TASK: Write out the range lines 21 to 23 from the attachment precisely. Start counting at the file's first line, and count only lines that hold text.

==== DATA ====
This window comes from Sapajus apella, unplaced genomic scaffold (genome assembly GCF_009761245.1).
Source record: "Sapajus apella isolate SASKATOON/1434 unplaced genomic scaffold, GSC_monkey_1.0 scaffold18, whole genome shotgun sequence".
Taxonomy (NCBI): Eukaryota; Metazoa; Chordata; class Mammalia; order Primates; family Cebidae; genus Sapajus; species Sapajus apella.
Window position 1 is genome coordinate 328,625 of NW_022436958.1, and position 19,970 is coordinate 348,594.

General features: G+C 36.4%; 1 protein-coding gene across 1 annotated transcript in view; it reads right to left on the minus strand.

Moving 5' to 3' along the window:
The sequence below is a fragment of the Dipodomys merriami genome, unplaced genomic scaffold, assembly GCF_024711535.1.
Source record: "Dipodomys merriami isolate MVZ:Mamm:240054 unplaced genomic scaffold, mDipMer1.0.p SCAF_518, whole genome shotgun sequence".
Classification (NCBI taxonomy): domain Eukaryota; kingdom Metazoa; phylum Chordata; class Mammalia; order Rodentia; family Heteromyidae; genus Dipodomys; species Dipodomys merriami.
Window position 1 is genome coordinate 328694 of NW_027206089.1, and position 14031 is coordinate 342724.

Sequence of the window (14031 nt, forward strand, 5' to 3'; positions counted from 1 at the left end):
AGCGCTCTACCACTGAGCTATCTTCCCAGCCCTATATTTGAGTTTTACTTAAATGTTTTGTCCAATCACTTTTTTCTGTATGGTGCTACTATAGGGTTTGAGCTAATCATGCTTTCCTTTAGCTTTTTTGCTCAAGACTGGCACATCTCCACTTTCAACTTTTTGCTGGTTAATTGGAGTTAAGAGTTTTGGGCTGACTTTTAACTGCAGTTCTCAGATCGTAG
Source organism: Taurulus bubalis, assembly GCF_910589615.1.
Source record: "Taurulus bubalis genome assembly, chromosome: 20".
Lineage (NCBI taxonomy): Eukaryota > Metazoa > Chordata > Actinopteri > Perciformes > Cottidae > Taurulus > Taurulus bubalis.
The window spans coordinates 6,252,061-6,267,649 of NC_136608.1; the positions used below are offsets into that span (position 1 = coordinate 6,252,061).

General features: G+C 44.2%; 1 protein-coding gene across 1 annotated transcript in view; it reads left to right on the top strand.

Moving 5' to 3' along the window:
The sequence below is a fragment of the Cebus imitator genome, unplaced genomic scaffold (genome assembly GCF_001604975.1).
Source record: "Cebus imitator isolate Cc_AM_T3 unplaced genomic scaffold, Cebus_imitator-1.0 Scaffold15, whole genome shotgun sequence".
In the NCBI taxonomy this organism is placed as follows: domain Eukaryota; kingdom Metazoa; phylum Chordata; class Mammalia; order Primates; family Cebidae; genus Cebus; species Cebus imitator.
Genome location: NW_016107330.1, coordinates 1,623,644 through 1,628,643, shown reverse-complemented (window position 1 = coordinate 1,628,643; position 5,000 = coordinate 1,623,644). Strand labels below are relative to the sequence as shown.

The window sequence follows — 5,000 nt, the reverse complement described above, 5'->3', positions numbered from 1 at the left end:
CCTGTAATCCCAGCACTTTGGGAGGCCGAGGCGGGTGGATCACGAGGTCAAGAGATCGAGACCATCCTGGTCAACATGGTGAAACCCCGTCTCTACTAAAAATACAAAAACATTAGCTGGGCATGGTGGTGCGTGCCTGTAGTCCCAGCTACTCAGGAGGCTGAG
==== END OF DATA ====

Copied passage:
In the NCBI taxonomy this organism is placed as follows: domain Eukaryota; kingdom Metazoa; phylum Chordata; class Mammalia; order Primates; family Cebidae; genus Cebus; species Cebus imitator.
Genome location: NW_016107330.1, coordinates 1,623,644 through 1,628,643, shown reverse-complemented (window position 1 = coordinate 1,628,643; position 5,000 = coordinate 1,623,644). Strand labels below are relative to the sequence as shown.

The window sequence follows — 5,000 nt, the reverse complement described above, 5'->3', positions numbered from 1 at the left end: